Unlocking the Potential for Local Value Addition in the Construction Raw Materials Sector in India and Indonesia
Local value addition is one of the key issues in the Extractives and Development project of Germany’s Federal Institute for Geosciences and Natural Resources (BGR in German). The project focuses on construction raw materials and their local potential in developing and emerging countries.
Construction raw materials are typically low in price yet can boost local value addition. Thus, the Extractives and Development project estimated the size of the opportunity in India and Indonesia in a study conducted with Levin Sources. The value chain analysis of selected construction raw materials, such as sand, clay, and dimension stones, identifies environmental and socioeconomic market barriers, potentials, and opportunities to better understand the respective sectors. Due to population growth and urbanization, the study focuses on two urban centres: New Delhi (India) and Surabaya (Indonesia). The study matches mining supply to urban demand of construction raw materials within a 150 km radius around both cities.
Typical identified issues within the construction raw material sector are forced labour, child labour, gender and discrimination issues, operational health and safety, limited freedom of association and collective bargaining, unsanitary living conditions, corruption and bribery, smuggling, competing land uses, infrastructure damage, threats and violence, water depletion and pollution, deforestation, dust and carbon dioxide emissions, biodiversity impacts, and landscape modification, among others.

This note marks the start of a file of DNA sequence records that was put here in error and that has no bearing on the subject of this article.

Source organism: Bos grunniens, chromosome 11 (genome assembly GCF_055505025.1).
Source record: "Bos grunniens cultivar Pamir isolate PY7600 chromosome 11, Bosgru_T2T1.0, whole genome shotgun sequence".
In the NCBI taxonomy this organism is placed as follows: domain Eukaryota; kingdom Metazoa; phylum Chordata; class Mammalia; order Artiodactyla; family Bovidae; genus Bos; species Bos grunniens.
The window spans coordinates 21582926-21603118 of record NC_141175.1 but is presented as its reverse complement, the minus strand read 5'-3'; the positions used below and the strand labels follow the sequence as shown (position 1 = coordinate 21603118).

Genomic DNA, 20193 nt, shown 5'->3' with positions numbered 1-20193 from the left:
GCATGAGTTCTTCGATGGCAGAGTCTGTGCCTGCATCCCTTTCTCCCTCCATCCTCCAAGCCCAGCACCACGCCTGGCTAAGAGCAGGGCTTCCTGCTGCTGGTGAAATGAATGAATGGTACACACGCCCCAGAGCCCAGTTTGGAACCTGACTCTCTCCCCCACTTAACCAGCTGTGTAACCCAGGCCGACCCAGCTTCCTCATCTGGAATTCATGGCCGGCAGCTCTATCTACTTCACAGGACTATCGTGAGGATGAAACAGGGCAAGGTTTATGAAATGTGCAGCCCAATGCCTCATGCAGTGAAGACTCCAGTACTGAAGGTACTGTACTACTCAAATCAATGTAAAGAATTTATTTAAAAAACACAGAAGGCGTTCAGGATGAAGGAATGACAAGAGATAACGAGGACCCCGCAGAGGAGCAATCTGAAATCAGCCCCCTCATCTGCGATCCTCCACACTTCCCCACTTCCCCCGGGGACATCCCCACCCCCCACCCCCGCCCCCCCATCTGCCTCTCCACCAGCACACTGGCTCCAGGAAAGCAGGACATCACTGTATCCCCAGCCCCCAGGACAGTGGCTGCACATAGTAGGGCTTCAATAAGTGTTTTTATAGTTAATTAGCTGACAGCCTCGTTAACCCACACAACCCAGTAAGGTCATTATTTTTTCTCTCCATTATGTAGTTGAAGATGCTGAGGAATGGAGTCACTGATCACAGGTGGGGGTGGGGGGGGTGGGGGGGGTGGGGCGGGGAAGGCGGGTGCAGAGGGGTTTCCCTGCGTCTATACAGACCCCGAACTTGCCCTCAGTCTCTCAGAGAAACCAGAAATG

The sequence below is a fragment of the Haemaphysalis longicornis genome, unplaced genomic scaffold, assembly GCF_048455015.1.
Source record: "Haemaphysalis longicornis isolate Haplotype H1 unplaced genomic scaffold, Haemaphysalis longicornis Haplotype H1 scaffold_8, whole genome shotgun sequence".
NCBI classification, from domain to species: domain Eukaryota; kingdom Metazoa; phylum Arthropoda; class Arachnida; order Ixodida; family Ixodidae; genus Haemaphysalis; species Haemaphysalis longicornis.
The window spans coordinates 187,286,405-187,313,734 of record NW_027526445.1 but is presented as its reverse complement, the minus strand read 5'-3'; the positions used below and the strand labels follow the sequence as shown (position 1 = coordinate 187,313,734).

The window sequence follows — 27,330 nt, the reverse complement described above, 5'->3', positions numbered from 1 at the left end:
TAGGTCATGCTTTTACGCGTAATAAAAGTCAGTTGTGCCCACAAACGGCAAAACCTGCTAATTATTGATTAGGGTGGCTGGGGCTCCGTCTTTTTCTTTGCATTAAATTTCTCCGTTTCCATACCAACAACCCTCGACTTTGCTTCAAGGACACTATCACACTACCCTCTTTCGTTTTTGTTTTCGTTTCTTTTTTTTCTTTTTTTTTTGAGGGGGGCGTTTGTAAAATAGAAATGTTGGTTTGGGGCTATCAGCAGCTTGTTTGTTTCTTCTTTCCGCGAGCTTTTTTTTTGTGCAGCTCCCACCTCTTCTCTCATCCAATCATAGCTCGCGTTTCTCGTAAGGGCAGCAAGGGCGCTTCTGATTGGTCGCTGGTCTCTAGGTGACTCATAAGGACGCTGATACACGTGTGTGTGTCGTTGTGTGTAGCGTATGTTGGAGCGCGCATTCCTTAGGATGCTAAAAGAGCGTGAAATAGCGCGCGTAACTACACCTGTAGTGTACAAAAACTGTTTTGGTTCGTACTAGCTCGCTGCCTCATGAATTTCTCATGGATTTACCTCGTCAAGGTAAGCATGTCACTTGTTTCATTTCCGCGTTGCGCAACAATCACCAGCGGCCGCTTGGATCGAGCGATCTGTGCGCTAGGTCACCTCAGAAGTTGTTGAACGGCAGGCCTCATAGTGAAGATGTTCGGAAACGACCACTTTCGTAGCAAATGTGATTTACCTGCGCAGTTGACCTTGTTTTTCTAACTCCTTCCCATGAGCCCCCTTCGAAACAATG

Identified market barriers include a lack of data, a lack of coordination between national and subnational governments, a lack of human resources and limited institutional capacity in subnational governments to monitor and regulate mining, complex value chains and fragmented supply chains, a lack of quality standards, and widespread informality.
To overcome these barriers, strong local content requirements are necessary. Additionally, the promotion of small and local businesses and harmonizing construction supply chains strengthens the sector.
The published study, Construction Raw Materials in India and Indonesia: Market Study and Potential Analysis, is preliminary in nature and relies on desk-based research, as the COVID-19 pandemic caused considerable disruption in conducting the research. Part 2 will presumably be published in 2021. We would be very happy to connect with anyone working in the construction materials sector.
Hannah Maul is a Research Associate in the Extractives and Development program at BGR and can be reached at email@example.com.
The preceding is a guest blog and does not represent the views or opinions of the IGF Secretariat or its member countries.